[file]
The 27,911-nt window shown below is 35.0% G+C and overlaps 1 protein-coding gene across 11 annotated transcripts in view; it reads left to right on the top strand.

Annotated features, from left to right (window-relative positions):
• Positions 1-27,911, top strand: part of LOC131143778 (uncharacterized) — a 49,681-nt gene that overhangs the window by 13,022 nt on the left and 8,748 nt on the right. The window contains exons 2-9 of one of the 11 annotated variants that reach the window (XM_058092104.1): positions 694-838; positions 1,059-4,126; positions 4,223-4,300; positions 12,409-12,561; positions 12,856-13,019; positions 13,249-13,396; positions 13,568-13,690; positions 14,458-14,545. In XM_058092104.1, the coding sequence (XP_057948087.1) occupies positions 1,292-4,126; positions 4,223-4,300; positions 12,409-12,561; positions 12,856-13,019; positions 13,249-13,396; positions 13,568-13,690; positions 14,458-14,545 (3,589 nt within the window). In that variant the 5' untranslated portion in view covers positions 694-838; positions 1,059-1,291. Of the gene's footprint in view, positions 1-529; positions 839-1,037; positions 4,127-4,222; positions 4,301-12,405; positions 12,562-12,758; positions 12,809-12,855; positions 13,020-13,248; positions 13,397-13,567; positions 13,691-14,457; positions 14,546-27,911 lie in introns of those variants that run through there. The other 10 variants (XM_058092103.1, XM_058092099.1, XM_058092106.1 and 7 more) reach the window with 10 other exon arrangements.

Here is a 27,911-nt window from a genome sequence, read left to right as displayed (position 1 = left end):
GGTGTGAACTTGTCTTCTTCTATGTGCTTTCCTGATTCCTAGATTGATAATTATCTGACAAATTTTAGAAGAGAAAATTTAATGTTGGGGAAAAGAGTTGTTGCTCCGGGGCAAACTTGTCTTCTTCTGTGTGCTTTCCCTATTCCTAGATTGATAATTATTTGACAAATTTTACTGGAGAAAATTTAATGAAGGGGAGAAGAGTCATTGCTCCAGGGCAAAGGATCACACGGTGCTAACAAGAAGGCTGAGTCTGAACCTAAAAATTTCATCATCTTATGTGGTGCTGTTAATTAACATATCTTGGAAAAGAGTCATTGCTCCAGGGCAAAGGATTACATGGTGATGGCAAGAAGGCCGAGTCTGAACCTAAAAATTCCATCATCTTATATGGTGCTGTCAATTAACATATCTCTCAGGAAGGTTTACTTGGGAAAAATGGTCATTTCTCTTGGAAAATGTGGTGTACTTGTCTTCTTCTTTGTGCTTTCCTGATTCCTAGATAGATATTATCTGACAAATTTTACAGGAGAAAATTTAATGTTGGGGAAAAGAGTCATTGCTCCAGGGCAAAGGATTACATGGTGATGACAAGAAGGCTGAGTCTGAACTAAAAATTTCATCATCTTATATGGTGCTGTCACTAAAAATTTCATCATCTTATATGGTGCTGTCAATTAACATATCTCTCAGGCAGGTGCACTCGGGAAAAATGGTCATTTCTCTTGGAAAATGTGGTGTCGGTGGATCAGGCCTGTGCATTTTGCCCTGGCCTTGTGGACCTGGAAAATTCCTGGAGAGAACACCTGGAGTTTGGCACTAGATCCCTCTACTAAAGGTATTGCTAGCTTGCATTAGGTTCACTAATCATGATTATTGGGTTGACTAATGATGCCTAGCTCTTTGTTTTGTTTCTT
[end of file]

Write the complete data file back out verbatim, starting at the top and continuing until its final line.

The 27,911-nt window shown below is 35.0% G+C and overlaps 1 protein-coding gene across 11 annotated transcripts in view; it reads left to right on the top strand.

Annotated features, from left to right (window-relative positions):
• Positions 1-27,911, top strand: part of LOC131143778 (uncharacterized) — a 49,681-nt gene that overhangs the window by 13,022 nt on the left and 8,748 nt on the right. The window contains exons 2-9 of one of the 11 annotated variants that reach the window (XM_058092104.1): positions 694-838; positions 1,059-4,126; positions 4,223-4,300; positions 12,409-12,561; positions 12,856-13,019; positions 13,249-13,396; positions 13,568-13,690; positions 14,458-14,545. In XM_058092104.1, the coding sequence (XP_057948087.1) occupies positions 1,292-4,126; positions 4,223-4,300; positions 12,409-12,561; positions 12,856-13,019; positions 13,249-13,396; positions 13,568-13,690; positions 14,458-14,545 (3,589 nt within the window). In that variant the 5' untranslated portion in view covers positions 694-838; positions 1,059-1,291. Of the gene's footprint in view, positions 1-529; positions 839-1,037; positions 4,127-4,222; positions 4,301-12,405; positions 12,562-12,758; positions 12,809-12,855; positions 13,020-13,248; positions 13,397-13,567; positions 13,691-14,457; positions 14,546-27,911 lie in introns of those variants that run through there. The other 10 variants (XM_058092103.1, XM_058092099.1, XM_058092106.1 and 7 more) reach the window with 10 other exon arrangements.

Here is a 27,911-nt window from a genome sequence, read left to right as displayed (position 1 = left end):
GGTGTGAACTTGTCTTCTTCTATGTGCTTTCCTGATTCCTAGATTGATAATTATCTGACAAATTTTAGAAGAGAAAATTTAATGTTGGGGAAAAGAGTTGTTGCTCCGGGGCAAACTTGTCTTCTTCTGTGTGCTTTCCCTATTCCTAGATTGATAATTATTTGACAAATTTTACTGGAGAAAATTTAATGAAGGGGAGAAGAGTCATTGCTCCAGGGCAAAGGATCACACGGTGCTAACAAGAAGGCTGAGTCTGAACCTAAAAATTTCATCATCTTATGTGGTGCTGTTAATTAACATATCTTGGAAAAGAGTCATTGCTCCAGGGCAAAGGATTACATGGTGATGGCAAGAAGGCCGAGTCTGAACCTAAAAATTCCATCATCTTATATGGTGCTGTCAATTAACATATCTCTCAGGAAGGTTTACTTGGGAAAAATGGTCATTTCTCTTGGAAAATGTGGTGTACTTGTCTTCTTCTTTGTGCTTTCCTGATTCCTAGATAGATATTATCTGACAAATTTTACAGGAGAAAATTTAATGTTGGGGAAAAGAGTCATTGCTCCAGGGCAAAGGATTACATGGTGATGACAAGAAGGCTGAGTCTGAACTAAAAATTTCATCATCTTATATGGTGCTGTCACTAAAAATTTCATCATCTTATATGGTGCTGTCAATTAACATATCTCTCAGGCAGGTGCACTCGGGAAAAATGGTCATTTCTCTTGGAAAATGTGGTGTCGGTGGATCAGGCCTGTGCATTTTGCCCTGGCCTTGTGGACCTGGAAAATTCCTGGAGAGAACACCTGGAGTTTGGCACTAGATCCCTCTACTAAAGGTATTGCTAGCTTGCATTAGGTTCACTAATCATGATTATTGGGTTGACTAATGATGCCTAGCTCTTTGTTTTGTTTCTT